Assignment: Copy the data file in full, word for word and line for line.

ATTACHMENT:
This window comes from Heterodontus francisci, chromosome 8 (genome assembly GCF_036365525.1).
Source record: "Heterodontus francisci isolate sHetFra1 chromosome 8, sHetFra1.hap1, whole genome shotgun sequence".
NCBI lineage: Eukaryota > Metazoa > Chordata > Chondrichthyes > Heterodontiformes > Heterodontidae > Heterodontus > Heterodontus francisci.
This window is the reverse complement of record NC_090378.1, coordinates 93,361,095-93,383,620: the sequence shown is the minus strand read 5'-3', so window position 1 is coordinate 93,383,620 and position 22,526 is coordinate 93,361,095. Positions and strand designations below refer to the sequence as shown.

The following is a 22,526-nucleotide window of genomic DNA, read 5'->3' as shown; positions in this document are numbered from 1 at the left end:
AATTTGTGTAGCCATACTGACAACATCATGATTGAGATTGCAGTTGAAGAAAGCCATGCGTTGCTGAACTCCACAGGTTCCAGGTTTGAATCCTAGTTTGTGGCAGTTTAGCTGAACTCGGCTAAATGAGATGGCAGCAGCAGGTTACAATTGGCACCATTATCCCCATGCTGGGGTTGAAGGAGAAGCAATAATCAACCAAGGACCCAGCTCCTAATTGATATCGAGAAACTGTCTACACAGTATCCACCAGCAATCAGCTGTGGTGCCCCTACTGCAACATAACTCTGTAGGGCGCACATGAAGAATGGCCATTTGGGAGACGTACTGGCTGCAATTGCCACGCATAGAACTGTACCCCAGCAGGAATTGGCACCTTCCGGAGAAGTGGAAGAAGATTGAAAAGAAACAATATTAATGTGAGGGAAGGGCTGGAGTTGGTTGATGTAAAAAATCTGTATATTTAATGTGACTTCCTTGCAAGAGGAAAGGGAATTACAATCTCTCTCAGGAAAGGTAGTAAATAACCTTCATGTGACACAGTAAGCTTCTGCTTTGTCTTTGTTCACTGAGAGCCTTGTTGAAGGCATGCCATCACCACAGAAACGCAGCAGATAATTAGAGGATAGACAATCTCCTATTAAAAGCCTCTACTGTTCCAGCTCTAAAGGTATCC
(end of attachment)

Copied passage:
This window comes from Heterodontus francisci, chromosome 8 (genome assembly GCF_036365525.1).
Source record: "Heterodontus francisci isolate sHetFra1 chromosome 8, sHetFra1.hap1, whole genome shotgun sequence".
NCBI lineage: Eukaryota > Metazoa > Chordata > Chondrichthyes > Heterodontiformes > Heterodontidae > Heterodontus > Heterodontus francisci.
This window is the reverse complement of record NC_090378.1, coordinates 93,361,095-93,383,620: the sequence shown is the minus strand read 5'-3', so window position 1 is coordinate 93,383,620 and position 22,526 is coordinate 93,361,095. Positions and strand designations below refer to the sequence as shown.

The following is a 22,526-nucleotide window of genomic DNA, read 5'->3' as shown; positions in this document are numbered from 1 at the left end:
AATTTGTGTAGCCATACTGACAACATCATGATTGAGATTGCAGTTGAAGAAAGCCATGCGTTGCTGAACTCCACAGGTTCCAGGTTTGAATCCTAGTTTGTGGCAGTTTAGCTGAACTCGGCTAAATGAGATGGCAGCAGCAGGTTACAATTGGCACCATTATCCCCATGCTGGGGTTGAAGGAGAAGCAATAATCAACCAAGGACCCAGCTCCTAATTGATATCGAGAAACTGTCTACACAGTATCCACCAGCAATCAGCTGTGGTGCCCCTACTGCAACATAACTCTGTAGGGCGCACATGAAGAATGGCCATTTGGGAGACGTACTGGCTGCAATTGCCACGCATAGAACTGTACCCCAGCAGGAATTGGCACCTTCCGGAGAAGTGGAAGAAGATTGAAAAGAAACAATATTAATGTGAGGGAAGGGCTGGAGTTGGTTGATGTAAAAAATCTGTATATTTAATGTGACTTCCTTGCAAGAGGAAAGGGAATTACAATCTCTCTCAGGAAAGGTAGTAAATAACCTTCATGTGACACAGTAAGCTTCTGCTTTGTCTTTGTTCACTGAGAGCCTTGTTGAAGGCATGCCATCACCACAGAAACGCAGCAGATAATTAGAGGATAGACAATCTCCTATTAAAAGCCTCTACTGTTCCAGCTCTAAAGGTATCC